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P02E1 Diesel Intake Air Flow Control Performance

OBD-II Trouble Code Technical Description

Article by
Randy
Randy Worner
ASE Certified Master Technician

Diesel Intake Air Flow Control Performance

What does that mean?

This generic powertrain/engine diagnostic trouble code (DTC) can typically apply to all diesel OBD-II equipped engines, but shows up more often in certain Chevy, Dodge, Ford and GMC trucks.

Although generic, the exact repair steps may vary depending on year, make, model and powertrain configuration.

The Diesel Intake Air Flow Control System (DIAFCS) is usually bolted to the intake manifold in the intake air stream. The DIAFCS system controls the amount of incoming airflow by varying a signal to a motor operated by the Powertrain Control Module (PCM). The motor opens and closes a throttle plate which regulates the airflow.

The PCM knows how much clean, filtered air is entering the engine based upon the Diesel Intake Airflow Position Sensor, also known as a MAF sensor. When the air flow control system is activated, the PCM should note a change in airflow. If not, then there may be something wrong with the DIAFCS system, or there may be something wrong with the MAF sensor. These codes are set if this input does not match normal engine operating conditions stored in the PCM’s memory, even for a second, as these diagnostic trouble codes demonstrate. It also looks at the voltage signal from the DIAFCS to determine if it is correct at initial Key On.

The code P02E1 Diesel Intake Air Flow Control Performance is set when there is a detected performance problem within the diesel intake air flow control. It could have been set because of mechanical (physical damage to the control system itself, thereby causing an electrical fault) or electrical (DIAFCS motor circuit) issues. These cannot be overlooked in the troubleshooting stage, especially when dealing with an intermittent problem.

Troubleshooting steps may vary depending upon manufacturer, type of DIAFCS motor/control and wire colors.

What is the severity of this DTC?

Severity in all cases will be not severe. If mechanical issues are the cause, the typical failure is low idle speed. If it is an electrical failure, the PCM can compensate adequately for them.

What are some of the symptoms of the code?

Symptoms of a P02E1 trouble code may include:

What are some of the common causes of the code?

Causes for this P02E1 code may include:

What are some P02E1 troubleshooting steps?

A good starting point is always to check for technical service bulletins (TSB) for your vehicle. Your issue may be a known issue with a known fix put out by the manufacturer and can save you time and money during diagnosis.

Next, locate the DIAFCS motor/control system on your vehicle. This motor/control is usually bolted to the intake manifold in the intake air stream. Once located, visually inspect the connector and wiring. Look for scraping, rubbing, bare wires, burn spots or melted plastic. Pull the connector apart and carefully inspect the terminals (the metal parts) inside the connector. See if they look burned or have a green tint indicating corrosion. Use electrical contact cleaner and a plastic bristle brush if cleaning of the terminals is needed. Let dry and apply electrical grease where the terminals contact.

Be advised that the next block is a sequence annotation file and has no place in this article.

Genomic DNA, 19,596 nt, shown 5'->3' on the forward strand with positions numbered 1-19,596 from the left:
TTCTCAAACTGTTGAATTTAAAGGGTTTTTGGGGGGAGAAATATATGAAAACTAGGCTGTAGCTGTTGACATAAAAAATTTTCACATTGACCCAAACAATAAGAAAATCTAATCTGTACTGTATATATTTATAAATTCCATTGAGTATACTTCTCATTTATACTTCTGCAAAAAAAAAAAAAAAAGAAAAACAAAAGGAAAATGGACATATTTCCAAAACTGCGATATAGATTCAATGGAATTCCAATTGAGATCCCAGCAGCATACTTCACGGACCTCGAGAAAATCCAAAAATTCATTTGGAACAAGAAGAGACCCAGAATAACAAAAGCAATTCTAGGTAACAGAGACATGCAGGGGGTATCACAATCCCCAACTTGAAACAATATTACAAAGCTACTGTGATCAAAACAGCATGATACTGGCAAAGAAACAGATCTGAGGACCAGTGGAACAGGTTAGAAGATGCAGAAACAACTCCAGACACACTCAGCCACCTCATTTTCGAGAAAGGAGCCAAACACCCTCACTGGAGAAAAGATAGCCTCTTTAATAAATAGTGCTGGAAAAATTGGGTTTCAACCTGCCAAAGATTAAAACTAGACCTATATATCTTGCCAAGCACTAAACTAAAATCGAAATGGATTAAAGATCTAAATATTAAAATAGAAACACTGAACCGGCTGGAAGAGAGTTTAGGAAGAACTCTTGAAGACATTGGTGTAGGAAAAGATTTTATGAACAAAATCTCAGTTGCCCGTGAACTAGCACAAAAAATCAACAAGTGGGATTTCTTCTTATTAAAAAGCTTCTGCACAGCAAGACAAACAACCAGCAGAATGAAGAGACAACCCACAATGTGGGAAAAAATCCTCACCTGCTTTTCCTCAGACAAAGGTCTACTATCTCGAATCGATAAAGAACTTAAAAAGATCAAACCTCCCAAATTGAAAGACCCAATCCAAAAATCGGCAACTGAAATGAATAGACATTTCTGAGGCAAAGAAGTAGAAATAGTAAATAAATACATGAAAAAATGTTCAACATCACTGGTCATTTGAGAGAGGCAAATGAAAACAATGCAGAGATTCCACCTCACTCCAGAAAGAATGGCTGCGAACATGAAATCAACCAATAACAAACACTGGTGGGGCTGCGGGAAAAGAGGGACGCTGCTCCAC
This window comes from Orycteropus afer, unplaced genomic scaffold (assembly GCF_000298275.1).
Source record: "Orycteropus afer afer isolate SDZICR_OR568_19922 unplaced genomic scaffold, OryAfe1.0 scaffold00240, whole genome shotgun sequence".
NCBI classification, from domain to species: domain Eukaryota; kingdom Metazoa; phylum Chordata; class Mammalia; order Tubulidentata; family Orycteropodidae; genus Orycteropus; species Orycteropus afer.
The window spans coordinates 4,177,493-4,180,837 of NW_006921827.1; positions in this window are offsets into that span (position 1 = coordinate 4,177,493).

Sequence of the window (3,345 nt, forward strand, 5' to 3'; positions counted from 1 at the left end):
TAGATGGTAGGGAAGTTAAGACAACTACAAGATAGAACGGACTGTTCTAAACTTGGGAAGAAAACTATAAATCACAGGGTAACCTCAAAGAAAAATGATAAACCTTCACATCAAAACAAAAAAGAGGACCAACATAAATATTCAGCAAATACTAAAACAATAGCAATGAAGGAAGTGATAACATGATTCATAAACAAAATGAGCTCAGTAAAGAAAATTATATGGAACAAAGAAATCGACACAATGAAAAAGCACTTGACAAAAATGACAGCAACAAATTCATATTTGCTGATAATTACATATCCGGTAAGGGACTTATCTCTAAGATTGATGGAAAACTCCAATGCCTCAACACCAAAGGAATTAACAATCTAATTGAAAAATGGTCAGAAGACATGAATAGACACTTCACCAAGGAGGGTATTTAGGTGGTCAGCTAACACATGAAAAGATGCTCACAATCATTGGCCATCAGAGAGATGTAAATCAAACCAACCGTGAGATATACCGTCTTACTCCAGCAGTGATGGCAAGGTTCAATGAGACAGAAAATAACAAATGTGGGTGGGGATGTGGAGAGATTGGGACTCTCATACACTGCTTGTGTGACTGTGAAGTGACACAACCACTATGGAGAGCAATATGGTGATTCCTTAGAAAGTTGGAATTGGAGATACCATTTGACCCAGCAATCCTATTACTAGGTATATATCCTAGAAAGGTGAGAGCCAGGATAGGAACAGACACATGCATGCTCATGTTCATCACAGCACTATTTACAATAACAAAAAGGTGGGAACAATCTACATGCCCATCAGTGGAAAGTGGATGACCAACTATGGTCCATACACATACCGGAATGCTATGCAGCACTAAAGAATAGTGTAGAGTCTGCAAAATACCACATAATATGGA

If a mechanical code was set, use intake cleaner and a clean rag to wipe out the carbon deposits behind the throttle plate of the motor control system. Spray the cleaner onto the rag and wipe out the deposits with the rag. NEVER spray these deposits into the engine, as they can cause poor running, misfires and with enough intake cleaner, catalytic converter damage and possibly engine damage.

If you have a scan tool, clear the diagnostic trouble codes from memory, and see if P02E1 code returns. If it does not, then the connections were most likely your problem.

If the P02E1 code does return, we will need to test the DIAFCS and its associated circuits. With the Key Off, disconnect the electrical connector at the DIAFCS motor/control. Connect a Digital Voltmeter black lead to the ground terminal at the DIAFCS motor/control wiring harness connector. Connect the red lead of the Digital Voltmeter to the motor terminal at the DIAFCS sensor wiring harness connector. Turn Key On Engine Off. Check manufacturer’s specifications; voltmeter should read 12 volts. If not, repair the power or ground wire, or replace the PCM. Check manufacturers specifications for complete test procedures on your specific vehicle if unsure.

If the prior test passed and you continue to get a P02E1, this would most likely indicate a failed DIAFCS motor/control, although a failed PCM could not be ruled out until the DIAFCS motor/control had been replaced. If unsure, seek assistance from a trained automotive diagnostician. PCMs must be programmed, or calibrated to the vehicle to be installed correctly.

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